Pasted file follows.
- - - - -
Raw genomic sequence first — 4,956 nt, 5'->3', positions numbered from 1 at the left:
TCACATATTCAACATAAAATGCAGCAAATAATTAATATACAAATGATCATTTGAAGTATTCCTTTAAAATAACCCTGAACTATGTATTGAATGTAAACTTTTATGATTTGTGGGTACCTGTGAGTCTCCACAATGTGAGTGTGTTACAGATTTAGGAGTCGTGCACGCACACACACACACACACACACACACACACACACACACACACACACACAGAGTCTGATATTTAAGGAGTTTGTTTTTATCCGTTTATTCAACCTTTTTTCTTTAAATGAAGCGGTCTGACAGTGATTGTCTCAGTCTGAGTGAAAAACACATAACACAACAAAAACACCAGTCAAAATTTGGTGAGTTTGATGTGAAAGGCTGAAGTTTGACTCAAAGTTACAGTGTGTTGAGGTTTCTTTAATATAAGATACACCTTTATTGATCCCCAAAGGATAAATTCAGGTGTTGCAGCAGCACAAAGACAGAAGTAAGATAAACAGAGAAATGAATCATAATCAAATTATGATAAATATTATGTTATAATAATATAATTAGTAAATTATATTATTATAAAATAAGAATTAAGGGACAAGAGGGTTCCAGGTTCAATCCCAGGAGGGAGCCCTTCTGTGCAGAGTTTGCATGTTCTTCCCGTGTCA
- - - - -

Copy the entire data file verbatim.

Raw genomic sequence first — 4,956 nt, 5'->3', positions numbered from 1 at the left:
TCACATATTCAACATAAAATGCAGCAAATAATTAATATACAAATGATCATTTGAAGTATTCCTTTAAAATAACCCTGAACTATGTATTGAATGTAAACTTTTATGATTTGTGGGTACCTGTGAGTCTCCACAATGTGAGTGTGTTACAGATTTAGGAGTCGTGCACGCACACACACACACACACACACACACACACACACACACACACACACACAGAGTCTGATATTTAAGGAGTTTGTTTTTATCCGTTTATTCAACCTTTTTTCTTTAAATGAAGCGGTCTGACAGTGATTGTCTCAGTCTGAGTGAAAAACACATAACACAACAAAAACACCAGTCAAAATTTGGTGAGTTTGATGTGAAAGGCTGAAGTTTGACTCAAAGTTACAGTGTGTTGAGGTTTCTTTAATATAAGATACACCTTTATTGATCCCCAAAGGATAAATTCAGGTGTTGCAGCAGCACAAAGACAGAAGTAAGATAAACAGAGAAATGAATCATAATCAAATTATGATAAATATTATGTTATAATAATATAATTAGTAAATTATATTATTATAAAATAAGAATTAAGGGACAAGAGGGTTCCAGGTTCAATCCCAGGAGGGAGCCCTTCTGTGCAGAGTTTGCATGTTCTTCCCGTGTCA